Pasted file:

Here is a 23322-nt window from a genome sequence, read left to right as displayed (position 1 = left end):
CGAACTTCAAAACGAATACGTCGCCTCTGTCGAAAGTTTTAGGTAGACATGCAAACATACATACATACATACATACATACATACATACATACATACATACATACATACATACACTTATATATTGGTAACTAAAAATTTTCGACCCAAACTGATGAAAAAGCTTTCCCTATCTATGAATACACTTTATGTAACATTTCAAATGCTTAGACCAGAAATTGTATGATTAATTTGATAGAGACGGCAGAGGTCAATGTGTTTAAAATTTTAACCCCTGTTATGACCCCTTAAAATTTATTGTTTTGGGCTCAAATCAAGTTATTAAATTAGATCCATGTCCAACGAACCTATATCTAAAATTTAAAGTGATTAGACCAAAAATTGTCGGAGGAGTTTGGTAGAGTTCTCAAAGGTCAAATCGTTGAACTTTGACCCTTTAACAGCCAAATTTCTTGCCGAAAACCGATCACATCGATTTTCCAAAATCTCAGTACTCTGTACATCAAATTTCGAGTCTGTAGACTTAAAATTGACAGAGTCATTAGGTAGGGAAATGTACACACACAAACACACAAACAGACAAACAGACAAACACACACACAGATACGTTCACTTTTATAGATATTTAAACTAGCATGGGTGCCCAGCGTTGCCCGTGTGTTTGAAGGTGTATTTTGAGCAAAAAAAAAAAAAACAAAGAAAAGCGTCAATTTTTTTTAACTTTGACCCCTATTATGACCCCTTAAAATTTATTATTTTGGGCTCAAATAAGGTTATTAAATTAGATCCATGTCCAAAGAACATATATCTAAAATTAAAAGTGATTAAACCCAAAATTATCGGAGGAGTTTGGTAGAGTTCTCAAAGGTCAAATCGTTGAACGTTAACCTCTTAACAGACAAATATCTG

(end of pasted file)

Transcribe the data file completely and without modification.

Here is a 23322-nt window from a genome sequence, read left to right as displayed (position 1 = left end):
CGAACTTCAAAACGAATACGTCGCCTCTGTCGAAAGTTTTAGGTAGACATGCAAACATACATACATACATACATACATACATACATACATACATACATACATACATACATACACTTATATATTGGTAACTAAAAATTTTCGACCCAAACTGATGAAAAAGCTTTCCCTATCTATGAATACACTTTATGTAACATTTCAAATGCTTAGACCAGAAATTGTATGATTAATTTGATAGAGACGGCAGAGGTCAATGTGTTTAAAATTTTAACCCCTGTTATGACCCCTTAAAATTTATTGTTTTGGGCTCAAATCAAGTTATTAAATTAGATCCATGTCCAACGAACCTATATCTAAAATTTAAAGTGATTAGACCAAAAATTGTCGGAGGAGTTTGGTAGAGTTCTCAAAGGTCAAATCGTTGAACTTTGACCCTTTAACAGCCAAATTTCTTGCCGAAAACCGATCACATCGATTTTCCAAAATCTCAGTACTCTGTACATCAAATTTCGAGTCTGTAGACTTAAAATTGACAGAGTCATTAGGTAGGGAAATGTACACACACAAACACACAAACAGACAAACAGACAAACACACACACAGATACGTTCACTTTTATAGATATTTAAACTAGCATGGGTGCCCAGCGTTGCCCGTGTGTTTGAAGGTGTATTTTGAGCAAAAAAAAAAAAAACAAAGAAAAGCGTCAATTTTTTTTAACTTTGACCCCTATTATGACCCCTTAAAATTTATTATTTTGGGCTCAAATAAGGTTATTAAATTAGATCCATGTCCAAAGAACATATATCTAAAATTAAAAGTGATTAAACCCAAAATTATCGGAGGAGTTTGGTAGAGTTCTCAAAGGTCAAATCGTTGAACGTTAACCTCTTAACAGACAAATATCTG